Then the Albert was made ready for her second voyage to Labrador. The Mission Board appointed two young physicians to accompany Doctor Grenfell, Doctor Arthur O. Bobardt and Doctor Eliott Curwen, and two trained nurses, Miss Cecilia Williams and Miss Ada Cawardine, that there might be a doctor and a nurse for the hospital at Battle Harbor and a doctor and a nurse for the hospital at Indian Harbor. The launch Princess May was swung aboard the big Allan liner Corean and shipped to St. John’s, and on June second Doctor Grenfell and his staff sailed from Queenstown on the Albert.
Grenfell was as fond of sports as ever he was in his boyhood and college days, and now, when the weather permitted, he played cricket with any on board who would play with him. The deck of so small a vessel as the Albert offers small space for a game of this sort, and one after another the cricket balls were lost overboard until but one remained. Then, one day, in the midst of a game in mid-ocean, that last ball unceremoniously followed the others into the sea.
Grenfell ran to the rail. He could see the ball rise on a wave astern.
“Tack back and pick me up!” he yelled to the helmsman, and to the astonishment and consternation of everyone, over the rail he dived in pursuit of the ball.
Grenfell could swim like a fish. He learned that in the River Dee and the estuary, when he was a boy, and he always kept himself in athletic training. But he had never before jumped into the middle of so large a swimming pool as the Atlantic ocean, with the nearest land a thousand miles away!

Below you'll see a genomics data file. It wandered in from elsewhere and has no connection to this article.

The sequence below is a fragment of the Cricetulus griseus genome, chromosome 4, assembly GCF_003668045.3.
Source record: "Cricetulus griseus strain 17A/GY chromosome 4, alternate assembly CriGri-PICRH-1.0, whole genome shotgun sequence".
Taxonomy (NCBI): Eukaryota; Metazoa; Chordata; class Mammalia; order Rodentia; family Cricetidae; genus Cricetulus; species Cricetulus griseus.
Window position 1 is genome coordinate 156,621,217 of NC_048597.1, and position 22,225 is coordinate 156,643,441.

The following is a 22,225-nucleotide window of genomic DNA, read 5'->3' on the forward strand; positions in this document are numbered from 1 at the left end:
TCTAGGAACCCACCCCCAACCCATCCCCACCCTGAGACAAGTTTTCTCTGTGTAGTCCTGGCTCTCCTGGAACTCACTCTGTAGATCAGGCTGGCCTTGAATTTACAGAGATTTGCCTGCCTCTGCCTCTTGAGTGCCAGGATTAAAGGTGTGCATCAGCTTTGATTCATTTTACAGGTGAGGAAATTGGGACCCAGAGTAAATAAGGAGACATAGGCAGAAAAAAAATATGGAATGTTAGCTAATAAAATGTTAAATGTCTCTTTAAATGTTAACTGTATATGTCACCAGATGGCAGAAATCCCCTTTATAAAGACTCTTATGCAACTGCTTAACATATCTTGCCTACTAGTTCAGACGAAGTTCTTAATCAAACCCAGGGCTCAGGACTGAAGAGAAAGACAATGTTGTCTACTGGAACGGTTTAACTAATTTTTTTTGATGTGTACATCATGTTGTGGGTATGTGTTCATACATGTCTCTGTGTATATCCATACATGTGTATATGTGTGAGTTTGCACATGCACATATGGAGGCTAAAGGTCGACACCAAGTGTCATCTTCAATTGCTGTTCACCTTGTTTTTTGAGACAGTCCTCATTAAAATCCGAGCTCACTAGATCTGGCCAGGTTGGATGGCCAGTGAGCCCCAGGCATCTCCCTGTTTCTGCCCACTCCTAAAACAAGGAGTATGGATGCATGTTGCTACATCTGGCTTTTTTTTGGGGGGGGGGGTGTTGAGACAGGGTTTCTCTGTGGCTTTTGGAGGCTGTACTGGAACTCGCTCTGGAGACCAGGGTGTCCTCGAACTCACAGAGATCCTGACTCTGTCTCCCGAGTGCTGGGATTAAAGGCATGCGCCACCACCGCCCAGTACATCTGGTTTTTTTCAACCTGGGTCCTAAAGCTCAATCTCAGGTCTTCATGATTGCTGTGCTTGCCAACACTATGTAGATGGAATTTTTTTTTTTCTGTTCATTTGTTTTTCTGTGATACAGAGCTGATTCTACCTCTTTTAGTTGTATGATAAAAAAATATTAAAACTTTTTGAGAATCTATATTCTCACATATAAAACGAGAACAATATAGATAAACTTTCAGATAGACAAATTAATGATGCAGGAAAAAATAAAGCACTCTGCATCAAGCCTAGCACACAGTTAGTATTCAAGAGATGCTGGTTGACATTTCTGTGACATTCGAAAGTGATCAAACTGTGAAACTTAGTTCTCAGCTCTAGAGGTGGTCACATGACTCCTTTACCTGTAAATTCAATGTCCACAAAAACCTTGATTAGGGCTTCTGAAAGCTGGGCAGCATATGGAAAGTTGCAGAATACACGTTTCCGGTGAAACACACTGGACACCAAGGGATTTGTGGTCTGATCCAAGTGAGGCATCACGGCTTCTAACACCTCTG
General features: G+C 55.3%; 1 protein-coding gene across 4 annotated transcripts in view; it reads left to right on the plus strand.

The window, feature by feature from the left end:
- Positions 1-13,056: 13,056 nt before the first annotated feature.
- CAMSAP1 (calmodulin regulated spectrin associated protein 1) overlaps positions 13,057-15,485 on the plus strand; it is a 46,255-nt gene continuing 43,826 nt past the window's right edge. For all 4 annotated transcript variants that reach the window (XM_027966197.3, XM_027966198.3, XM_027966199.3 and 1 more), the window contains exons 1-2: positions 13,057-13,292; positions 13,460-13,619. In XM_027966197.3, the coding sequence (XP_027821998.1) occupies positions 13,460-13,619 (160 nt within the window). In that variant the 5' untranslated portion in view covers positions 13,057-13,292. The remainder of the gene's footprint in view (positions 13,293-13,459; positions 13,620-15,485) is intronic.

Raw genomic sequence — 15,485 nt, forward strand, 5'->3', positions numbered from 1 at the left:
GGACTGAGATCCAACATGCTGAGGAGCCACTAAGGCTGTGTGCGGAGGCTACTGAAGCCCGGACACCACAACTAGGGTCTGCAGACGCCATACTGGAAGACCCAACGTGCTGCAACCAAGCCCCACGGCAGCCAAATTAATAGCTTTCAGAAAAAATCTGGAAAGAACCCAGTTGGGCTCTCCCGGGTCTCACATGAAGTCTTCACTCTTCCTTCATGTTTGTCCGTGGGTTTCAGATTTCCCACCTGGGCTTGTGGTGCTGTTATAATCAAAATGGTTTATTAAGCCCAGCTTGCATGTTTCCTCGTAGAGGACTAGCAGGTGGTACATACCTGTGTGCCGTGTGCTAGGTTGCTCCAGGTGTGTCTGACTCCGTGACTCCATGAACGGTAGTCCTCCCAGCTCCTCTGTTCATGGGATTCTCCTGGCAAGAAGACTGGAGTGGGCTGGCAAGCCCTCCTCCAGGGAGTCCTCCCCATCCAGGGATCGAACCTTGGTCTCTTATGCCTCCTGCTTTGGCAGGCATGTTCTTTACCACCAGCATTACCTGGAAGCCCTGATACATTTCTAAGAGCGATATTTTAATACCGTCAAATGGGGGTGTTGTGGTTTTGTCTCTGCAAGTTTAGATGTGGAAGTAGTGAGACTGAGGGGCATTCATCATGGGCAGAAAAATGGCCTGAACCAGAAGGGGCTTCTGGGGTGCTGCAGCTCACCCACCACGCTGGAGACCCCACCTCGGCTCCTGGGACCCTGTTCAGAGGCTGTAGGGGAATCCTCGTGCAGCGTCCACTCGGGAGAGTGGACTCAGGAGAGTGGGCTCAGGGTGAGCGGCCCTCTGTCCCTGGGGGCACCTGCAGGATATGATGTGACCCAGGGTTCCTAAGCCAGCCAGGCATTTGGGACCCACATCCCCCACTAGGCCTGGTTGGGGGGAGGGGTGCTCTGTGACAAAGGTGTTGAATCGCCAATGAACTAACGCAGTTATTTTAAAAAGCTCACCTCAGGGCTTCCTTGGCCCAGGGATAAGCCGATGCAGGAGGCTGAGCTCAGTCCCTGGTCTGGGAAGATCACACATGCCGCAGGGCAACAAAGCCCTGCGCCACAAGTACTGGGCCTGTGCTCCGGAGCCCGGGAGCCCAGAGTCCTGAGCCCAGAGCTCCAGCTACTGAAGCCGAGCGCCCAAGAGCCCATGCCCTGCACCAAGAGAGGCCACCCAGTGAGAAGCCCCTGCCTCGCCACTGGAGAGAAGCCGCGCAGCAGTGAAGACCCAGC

The steersman lost his head. He put over the helm, but failed to cut Grenfell off, and the Doctor presently found himself a long way from the ship struggling for life in the icy cold waters of the North Atlantic.
IN THE BREAKERS
The young adventurer did not lose his head, and he did not waste his strength in desperate efforts to overtake the vessel. He calmly laid-to, kept his head above water, and waited for the helmsman to bring the ship around again.
A man less inured to hardships, or less physically fit, would have surrendered to the icy waters or to fatigue. Grenfell was as fit as ever a man could be.
In school and college he had made a record in athletic sports, and since leaving the university he had not permitted himself to get out of training. An athlete cannot keep in condition who indulges in cigarettes or liquor or otherwise dissipates, and Grenfell had lived clean and straight.
It was this that saved his life now. He knew he was fit and he had confidence in himself, and was unafraid. While he appreciated his peril, he never lost his nerve, and when finally he was rescued and found himself on deck he was little the worse for his experience, and with a change of dry clothing was ready to resume the interrupted game of cricket with the rescued ball.